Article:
As we move beyond the widespread acceptance and use of online banking and trading platforms and push further into an increasingly digital financial marketplace, consumers face new forms of risk—namely, cyber risk—that would have been unfathomable previously. When confronted with risks that could be financially devastating, consumers are driven to mitigate and insure against such perils. Has the time come to purchase insurance for financial cyber risks?
Rational consumers seek to prevent, minimize or avoid adverse financial outcomes by purchasing insurance to protect against actual and perceived risks they can’t easily afford. Insurance essentially serves as a risk management and wealth preservation tool. However, consumers realize that it doesn’t make sense to purchase insurance when the cost of coverage is so high that they will pay substantially more in premiums than expected losses. In other words, they decide that self-insuring is the more cost-effective alternative.
Individuals today are increasingly concerned about their online security but don’t have a clear understanding of the amorphous yet perilous risks they face. In response, new consumer-directed insurance products are being offered to guard against cyber attacks.
MIT Sloan Lecturer Lou Shipley
From The Wall Street Journal
If you wanted to hack a business, which one would you pick: A Fortune 500 company with a large digital-security budget and a team dedicated to protecting its cyberassets? Or a small enterprise that doesn’t employ a single IT security specialist? Of course hackers are equal-opportunity criminals, but you get my point.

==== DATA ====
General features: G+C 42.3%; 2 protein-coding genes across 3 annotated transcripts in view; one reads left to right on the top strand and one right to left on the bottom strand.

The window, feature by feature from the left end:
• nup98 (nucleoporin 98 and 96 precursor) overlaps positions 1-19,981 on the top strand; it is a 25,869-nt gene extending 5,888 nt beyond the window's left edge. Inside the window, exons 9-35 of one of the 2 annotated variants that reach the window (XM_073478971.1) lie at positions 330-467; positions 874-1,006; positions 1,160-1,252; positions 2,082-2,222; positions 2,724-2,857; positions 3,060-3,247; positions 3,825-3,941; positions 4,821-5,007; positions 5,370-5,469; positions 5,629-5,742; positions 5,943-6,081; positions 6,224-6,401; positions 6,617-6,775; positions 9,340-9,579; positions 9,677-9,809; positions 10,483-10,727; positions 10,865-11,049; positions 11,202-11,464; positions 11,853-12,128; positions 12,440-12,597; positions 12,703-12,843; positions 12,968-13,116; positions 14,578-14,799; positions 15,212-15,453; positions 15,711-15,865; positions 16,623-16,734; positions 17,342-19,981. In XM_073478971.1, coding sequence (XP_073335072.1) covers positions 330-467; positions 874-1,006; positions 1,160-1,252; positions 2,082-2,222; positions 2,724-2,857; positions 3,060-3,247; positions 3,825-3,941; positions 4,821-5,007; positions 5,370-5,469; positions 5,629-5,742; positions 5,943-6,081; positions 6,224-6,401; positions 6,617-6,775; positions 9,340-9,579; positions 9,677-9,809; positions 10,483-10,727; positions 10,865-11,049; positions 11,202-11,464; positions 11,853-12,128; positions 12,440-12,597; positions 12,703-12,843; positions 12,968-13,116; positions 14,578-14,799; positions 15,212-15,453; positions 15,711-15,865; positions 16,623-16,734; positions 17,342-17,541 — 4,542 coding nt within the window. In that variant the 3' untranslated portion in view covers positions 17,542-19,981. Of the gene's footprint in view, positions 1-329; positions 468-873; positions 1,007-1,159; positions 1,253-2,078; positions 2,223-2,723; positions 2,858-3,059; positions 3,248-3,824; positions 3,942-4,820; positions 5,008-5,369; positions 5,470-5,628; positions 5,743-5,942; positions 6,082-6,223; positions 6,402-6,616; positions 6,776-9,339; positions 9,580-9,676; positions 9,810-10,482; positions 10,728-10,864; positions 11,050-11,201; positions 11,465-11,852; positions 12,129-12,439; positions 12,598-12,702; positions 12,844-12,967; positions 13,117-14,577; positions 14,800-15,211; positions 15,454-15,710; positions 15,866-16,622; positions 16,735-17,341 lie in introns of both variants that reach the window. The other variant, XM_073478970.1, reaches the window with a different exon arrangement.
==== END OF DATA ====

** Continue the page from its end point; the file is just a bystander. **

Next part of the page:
Security breaches at big companies such as J.P. Morgan, Sony and Home Depotdominate the headlines, but safety measures are crucial for organizations of all shapes and sizes. According to the 2012 Verizon Data Breach Report, 71% of cyberattacks occur at businesses with fewer than 100 employees. The average cost of a data breach for those small businesses is $36,000.
We can no longer assume that hackers are solitary figures sitting in basements fiddling with their laptops. They may be members of organized-crime groups or employed by nation states, and they have resources that can destabilize entire companies and countries. These hackers constantly look for Internet vulnerabilities. They break through firewalls, infect machines, and use phishing schemes to gain access through emails to people’s passwords and Social Security numbers. They can then leverage weaknesses in applications to cause a database to output its contents.
So what can the owner of a small business do to defend himself? Here are some tips.
MIT Sloan Lecturer Lou Shipley
The topic of digital security often brings to mind the image of bleak and dark future, where computers, mobile devices and other systems are riddled with malware and cyber criminals lurk, ready to steal our data and crash our systems. We have good reason to be nervous. We’ve seen plenty of cyber-security breaches in the past few years, like credit card thefts at Target and password issues at sites like LinkedIn.
Digital security is a major concern. Few other issues affect everyone, from individuals to companies to entire nations. So what is the future of digital security?
One discussion thread centers on email encryption, prompted by Yahoo joining forces with Google and Microsoft to develop an encrypted email system. While encryption is a step in the right direction, it’s probably not sufficient by itself. In addition to usability issues — like compatibility of platforms and the human tendency to reuse the same basic passwords — email only covers a portion of the digital world. It’s a partial “attack surface.”